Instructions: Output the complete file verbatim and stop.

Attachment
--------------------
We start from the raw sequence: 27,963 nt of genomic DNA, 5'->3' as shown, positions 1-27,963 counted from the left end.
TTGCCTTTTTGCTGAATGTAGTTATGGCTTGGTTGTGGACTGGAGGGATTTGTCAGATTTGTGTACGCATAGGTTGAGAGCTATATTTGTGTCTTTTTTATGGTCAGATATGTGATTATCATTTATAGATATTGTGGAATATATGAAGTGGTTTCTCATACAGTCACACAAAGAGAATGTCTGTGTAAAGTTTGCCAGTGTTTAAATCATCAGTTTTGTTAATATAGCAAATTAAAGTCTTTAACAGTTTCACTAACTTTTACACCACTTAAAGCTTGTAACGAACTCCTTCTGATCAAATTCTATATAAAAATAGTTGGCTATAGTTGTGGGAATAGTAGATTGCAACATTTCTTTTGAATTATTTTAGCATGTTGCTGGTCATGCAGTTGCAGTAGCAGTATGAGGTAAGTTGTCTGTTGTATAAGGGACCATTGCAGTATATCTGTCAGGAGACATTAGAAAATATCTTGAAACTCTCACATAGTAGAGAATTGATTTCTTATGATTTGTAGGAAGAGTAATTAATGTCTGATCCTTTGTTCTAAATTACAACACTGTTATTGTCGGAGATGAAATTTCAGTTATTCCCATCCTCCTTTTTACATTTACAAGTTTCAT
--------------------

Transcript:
We start from the raw sequence: 27,963 nt of genomic DNA, 5'->3' as shown, positions 1-27,963 counted from the left end.
TTGCCTTTTTGCTGAATGTAGTTATGGCTTGGTTGTGGACTGGAGGGATTTGTCAGATTTGTGTACGCATAGGTTGAGAGCTATATTTGTGTCTTTTTTATGGTCAGATATGTGATTATCATTTATAGATATTGTGGAATATATGAAGTGGTTTCTCATACAGTCACACAAAGAGAATGTCTGTGTAAAGTTTGCCAGTGTTTAAATCATCAGTTTTGTTAATATAGCAAATTAAAGTCTTTAACAGTTTCACTAACTTTTACACCACTTAAAGCTTGTAACGAACTCCTTCTGATCAAATTCTATATAAAAATAGTTGGCTATAGTTGTGGGAATAGTAGATTGCAACATTTCTTTTGAATTATTTTAGCATGTTGCTGGTCATGCAGTTGCAGTAGCAGTATGAGGTAAGTTGTCTGTTGTATAAGGGACCATTGCAGTATATCTGTCAGGAGACATTAGAAAATATCTTGAAACTCTCACATAGTAGAGAATTGATTTCTTATGATTTGTAGGAAGAGTAATTAATGTCTGATCCTTTGTTCTAAATTACAACACTGTTATTGTCGGAGATGAAATTTCAGTTATTCCCATCCTCCTTTTTACATTTACAAGTTTCAT